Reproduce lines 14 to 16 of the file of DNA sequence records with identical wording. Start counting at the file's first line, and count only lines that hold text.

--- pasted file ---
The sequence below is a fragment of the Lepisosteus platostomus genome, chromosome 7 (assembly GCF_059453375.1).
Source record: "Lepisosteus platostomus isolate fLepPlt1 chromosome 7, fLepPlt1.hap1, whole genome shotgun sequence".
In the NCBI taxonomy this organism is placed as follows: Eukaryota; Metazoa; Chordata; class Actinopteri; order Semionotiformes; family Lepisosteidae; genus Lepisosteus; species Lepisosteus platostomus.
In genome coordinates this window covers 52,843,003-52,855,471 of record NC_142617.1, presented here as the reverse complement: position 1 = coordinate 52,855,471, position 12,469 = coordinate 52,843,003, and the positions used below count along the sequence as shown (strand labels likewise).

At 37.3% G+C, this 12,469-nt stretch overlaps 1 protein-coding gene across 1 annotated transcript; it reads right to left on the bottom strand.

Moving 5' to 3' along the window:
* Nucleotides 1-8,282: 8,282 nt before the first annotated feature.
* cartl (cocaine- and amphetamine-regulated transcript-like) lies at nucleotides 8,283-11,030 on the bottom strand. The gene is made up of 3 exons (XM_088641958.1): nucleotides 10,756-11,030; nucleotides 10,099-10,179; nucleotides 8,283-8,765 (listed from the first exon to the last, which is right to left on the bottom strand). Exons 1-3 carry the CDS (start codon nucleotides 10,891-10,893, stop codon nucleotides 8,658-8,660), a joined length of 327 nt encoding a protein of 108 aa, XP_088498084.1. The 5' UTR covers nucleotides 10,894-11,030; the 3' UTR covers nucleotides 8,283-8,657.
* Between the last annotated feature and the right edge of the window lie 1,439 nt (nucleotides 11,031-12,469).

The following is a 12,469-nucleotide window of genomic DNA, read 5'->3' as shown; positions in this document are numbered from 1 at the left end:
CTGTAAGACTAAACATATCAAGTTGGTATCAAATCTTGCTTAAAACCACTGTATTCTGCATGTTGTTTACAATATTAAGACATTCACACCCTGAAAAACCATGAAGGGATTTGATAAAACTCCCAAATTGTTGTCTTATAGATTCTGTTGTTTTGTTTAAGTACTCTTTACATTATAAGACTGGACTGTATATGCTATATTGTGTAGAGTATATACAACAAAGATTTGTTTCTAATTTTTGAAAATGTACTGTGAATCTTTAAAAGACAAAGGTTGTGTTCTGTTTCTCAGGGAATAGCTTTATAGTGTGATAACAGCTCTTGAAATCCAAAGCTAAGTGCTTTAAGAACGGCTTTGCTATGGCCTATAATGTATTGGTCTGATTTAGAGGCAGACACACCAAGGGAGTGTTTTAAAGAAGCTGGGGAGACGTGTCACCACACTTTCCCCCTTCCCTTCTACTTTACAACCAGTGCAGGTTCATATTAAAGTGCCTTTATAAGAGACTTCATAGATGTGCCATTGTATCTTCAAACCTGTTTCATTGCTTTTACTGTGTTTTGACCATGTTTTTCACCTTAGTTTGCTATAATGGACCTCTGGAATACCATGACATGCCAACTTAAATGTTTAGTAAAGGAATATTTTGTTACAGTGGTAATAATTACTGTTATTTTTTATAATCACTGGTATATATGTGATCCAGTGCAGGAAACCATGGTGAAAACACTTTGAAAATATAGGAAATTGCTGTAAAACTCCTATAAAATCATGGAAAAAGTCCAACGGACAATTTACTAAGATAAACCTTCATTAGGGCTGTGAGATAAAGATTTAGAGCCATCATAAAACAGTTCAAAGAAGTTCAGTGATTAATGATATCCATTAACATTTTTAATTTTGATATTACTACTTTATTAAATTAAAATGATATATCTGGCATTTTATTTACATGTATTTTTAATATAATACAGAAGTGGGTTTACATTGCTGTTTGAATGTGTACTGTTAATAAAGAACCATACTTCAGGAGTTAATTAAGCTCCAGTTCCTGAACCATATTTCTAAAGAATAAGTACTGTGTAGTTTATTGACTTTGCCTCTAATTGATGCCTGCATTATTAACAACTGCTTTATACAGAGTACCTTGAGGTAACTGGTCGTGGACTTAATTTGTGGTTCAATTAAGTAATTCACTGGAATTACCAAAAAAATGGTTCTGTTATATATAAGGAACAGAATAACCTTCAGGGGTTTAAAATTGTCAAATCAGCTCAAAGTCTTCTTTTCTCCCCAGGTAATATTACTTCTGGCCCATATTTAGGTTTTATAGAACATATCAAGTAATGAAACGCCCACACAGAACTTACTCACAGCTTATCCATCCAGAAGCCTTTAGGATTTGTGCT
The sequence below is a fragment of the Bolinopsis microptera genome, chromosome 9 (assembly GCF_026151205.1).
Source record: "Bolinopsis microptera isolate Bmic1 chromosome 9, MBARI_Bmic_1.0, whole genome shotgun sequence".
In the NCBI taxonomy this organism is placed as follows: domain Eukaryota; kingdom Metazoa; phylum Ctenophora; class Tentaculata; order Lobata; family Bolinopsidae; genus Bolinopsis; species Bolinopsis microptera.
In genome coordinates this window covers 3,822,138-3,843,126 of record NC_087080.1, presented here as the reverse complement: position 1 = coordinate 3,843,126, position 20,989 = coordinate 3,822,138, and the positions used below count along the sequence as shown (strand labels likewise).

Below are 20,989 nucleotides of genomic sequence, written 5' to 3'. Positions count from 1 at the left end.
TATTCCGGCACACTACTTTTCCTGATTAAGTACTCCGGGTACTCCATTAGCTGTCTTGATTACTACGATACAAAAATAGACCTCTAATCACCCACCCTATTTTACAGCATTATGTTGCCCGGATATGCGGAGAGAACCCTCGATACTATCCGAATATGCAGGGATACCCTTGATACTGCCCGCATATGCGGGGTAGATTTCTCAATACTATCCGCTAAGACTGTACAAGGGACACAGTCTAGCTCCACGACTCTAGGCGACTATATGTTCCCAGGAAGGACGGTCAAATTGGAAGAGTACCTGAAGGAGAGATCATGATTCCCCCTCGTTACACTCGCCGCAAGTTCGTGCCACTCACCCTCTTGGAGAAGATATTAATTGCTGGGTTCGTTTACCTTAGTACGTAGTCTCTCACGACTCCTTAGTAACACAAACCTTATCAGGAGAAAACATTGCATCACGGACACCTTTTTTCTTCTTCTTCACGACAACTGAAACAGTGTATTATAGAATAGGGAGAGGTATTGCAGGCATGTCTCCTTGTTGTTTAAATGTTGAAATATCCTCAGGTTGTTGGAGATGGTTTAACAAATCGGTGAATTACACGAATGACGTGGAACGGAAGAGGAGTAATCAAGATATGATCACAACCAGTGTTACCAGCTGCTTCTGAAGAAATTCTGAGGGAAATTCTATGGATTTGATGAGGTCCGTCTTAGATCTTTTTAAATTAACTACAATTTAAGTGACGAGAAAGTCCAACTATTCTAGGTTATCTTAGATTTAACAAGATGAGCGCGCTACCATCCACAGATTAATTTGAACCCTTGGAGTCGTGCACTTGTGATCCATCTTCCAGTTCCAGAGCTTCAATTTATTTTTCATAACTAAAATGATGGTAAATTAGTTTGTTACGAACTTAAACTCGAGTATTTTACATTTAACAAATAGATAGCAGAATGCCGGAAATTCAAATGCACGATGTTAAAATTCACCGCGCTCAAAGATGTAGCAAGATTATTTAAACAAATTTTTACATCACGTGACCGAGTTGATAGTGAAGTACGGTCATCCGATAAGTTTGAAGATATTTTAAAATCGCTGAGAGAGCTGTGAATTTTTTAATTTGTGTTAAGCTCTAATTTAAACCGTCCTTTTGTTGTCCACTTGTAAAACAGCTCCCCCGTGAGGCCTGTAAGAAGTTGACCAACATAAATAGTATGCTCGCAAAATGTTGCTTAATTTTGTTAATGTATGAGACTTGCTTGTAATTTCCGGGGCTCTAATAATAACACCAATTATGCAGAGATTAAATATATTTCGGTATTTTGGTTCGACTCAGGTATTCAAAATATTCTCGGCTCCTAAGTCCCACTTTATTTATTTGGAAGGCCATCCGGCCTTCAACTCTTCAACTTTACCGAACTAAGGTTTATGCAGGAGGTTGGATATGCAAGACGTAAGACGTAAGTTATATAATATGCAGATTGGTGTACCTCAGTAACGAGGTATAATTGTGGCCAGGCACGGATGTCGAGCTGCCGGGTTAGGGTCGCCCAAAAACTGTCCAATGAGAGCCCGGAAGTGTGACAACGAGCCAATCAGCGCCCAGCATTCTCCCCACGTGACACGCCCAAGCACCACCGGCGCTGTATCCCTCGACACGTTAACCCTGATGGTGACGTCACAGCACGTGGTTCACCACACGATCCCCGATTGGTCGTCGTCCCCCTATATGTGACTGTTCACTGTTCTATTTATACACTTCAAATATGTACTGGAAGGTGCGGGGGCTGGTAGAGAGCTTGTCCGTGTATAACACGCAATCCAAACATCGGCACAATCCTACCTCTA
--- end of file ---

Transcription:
In the NCBI taxonomy this organism is placed as follows: domain Eukaryota; kingdom Metazoa; phylum Ctenophora; class Tentaculata; order Lobata; family Bolinopsidae; genus Bolinopsis; species Bolinopsis microptera.
In genome coordinates this window covers 3,822,138-3,843,126 of record NC_087080.1, presented here as the reverse complement: position 1 = coordinate 3,843,126, position 20,989 = coordinate 3,822,138, and the positions used below count along the sequence as shown (strand labels likewise).

Below are 20,989 nucleotides of genomic sequence, written 5' to 3'. Positions count from 1 at the left end.